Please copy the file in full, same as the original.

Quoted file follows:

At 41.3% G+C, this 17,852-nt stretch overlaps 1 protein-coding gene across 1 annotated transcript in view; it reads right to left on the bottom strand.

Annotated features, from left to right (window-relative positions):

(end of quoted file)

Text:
At 41.3% G+C, this 17,852-nt stretch overlaps 1 protein-coding gene across 1 annotated transcript in view; it reads right to left on the bottom strand.

Annotated features, from left to right (window-relative positions):